Late in 2016 during a busy Sea Qualification Trial the crew of HMAS Anzac still found time to join together in support of White Ribbon and the 'Stick your neck out' campaign.
Both initiatives encourage people to speak out against male-perpetrated violence towards women.
Midshipman Maree Altham, a Maritime Warfare Officer under training said despite the crew's workload, making time for important conversations was still a priority.
“It’s great to see the wider Navy family supporting these programs and taking the time to speak out about the issue," she said.
The ship's company used a delicious morning tea break to focus their attention on social issues that impact on families.
"It might seem like a small thing, just a morning tea, but if it helps one person it is worth it.”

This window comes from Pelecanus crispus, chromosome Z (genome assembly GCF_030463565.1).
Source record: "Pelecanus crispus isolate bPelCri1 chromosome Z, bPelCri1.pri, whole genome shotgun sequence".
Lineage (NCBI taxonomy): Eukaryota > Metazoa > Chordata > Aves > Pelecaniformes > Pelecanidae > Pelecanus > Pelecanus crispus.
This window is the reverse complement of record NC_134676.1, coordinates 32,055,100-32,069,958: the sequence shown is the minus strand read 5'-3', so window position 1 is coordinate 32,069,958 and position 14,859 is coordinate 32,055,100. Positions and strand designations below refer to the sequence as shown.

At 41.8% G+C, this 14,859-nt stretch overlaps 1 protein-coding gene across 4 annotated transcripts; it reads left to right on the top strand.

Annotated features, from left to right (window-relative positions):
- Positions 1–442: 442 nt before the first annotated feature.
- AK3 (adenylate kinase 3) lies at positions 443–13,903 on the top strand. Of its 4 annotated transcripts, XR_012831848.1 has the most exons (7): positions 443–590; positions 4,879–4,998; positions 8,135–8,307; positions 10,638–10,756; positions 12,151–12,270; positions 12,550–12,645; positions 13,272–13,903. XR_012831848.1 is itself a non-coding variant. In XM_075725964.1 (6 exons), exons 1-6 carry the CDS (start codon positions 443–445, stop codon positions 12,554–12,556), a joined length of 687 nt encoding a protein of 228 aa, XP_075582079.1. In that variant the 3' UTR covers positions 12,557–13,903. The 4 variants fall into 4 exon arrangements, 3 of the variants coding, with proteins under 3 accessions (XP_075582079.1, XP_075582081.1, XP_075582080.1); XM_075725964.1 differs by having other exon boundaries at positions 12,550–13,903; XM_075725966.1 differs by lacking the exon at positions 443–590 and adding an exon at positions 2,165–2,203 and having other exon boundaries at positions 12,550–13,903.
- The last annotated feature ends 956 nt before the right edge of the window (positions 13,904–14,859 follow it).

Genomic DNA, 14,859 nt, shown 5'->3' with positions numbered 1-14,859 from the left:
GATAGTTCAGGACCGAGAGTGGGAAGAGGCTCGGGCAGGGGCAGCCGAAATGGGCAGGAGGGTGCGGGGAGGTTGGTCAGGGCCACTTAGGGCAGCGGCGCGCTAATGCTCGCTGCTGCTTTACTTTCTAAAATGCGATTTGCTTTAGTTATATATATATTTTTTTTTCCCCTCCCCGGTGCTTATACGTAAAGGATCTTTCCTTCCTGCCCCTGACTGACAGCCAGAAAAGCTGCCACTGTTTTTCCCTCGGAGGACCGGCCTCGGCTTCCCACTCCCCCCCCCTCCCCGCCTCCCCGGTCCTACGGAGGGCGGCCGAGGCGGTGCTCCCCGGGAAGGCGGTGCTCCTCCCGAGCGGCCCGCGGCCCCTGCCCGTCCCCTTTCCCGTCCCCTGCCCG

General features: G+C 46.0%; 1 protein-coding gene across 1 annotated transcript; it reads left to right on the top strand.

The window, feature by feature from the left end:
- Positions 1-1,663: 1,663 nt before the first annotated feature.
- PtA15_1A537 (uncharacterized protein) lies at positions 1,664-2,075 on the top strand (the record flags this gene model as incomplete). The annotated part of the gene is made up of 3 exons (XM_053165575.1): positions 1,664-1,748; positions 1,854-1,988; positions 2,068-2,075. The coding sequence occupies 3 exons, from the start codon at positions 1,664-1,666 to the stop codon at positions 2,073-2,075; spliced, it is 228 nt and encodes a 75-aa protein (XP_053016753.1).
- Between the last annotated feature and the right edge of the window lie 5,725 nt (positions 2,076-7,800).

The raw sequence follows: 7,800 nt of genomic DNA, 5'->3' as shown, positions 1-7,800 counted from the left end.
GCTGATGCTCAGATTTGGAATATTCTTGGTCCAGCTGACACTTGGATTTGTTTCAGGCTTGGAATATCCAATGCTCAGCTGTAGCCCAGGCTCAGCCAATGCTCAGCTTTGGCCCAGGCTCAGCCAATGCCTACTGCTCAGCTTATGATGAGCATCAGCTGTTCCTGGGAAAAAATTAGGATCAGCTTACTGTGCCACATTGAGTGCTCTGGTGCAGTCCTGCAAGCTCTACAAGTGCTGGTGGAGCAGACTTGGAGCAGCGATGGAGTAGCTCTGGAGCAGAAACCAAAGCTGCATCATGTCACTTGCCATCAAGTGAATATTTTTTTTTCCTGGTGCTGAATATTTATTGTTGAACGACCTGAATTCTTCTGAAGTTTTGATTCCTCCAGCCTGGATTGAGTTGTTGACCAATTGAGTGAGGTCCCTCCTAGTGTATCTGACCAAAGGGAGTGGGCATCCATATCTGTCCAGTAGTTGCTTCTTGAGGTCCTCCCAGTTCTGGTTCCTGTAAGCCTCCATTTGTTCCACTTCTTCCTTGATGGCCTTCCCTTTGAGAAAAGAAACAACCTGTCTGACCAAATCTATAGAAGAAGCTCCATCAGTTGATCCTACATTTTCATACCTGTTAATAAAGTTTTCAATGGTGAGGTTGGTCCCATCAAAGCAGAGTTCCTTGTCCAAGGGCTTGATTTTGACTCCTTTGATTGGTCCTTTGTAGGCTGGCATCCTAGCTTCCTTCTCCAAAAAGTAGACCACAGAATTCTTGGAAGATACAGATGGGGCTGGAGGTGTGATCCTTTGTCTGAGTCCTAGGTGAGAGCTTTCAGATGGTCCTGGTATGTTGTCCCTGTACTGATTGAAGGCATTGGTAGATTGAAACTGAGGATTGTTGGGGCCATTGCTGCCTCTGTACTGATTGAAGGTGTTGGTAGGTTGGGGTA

Every year on average 52 women die at the hands of a male offender in Australia, plus hundreds more physically, emotionally and financially abused. The Navy recently launched a specific Family and Domestic Violence Strategy in 2016 as those women could be part of the Navy family - a sister, cousin, friend, neighbour or a fellow crew member.
While the Australian Navy has been associated with White Ribbon for many years, in 2014 the Royal Australian Navy formally became an accredited White Ribbon workplace.
As part of that, many ship's company in Anzac took the White Ribbon oath to never commit, excuse or remain silent about violence against women, to 'stick their neck out' and speak up about the issue.
Beginning in the 1980s, the White Ribbon Program originated in Canada following the tragic murder of multiple female university students at the hands of a male offender.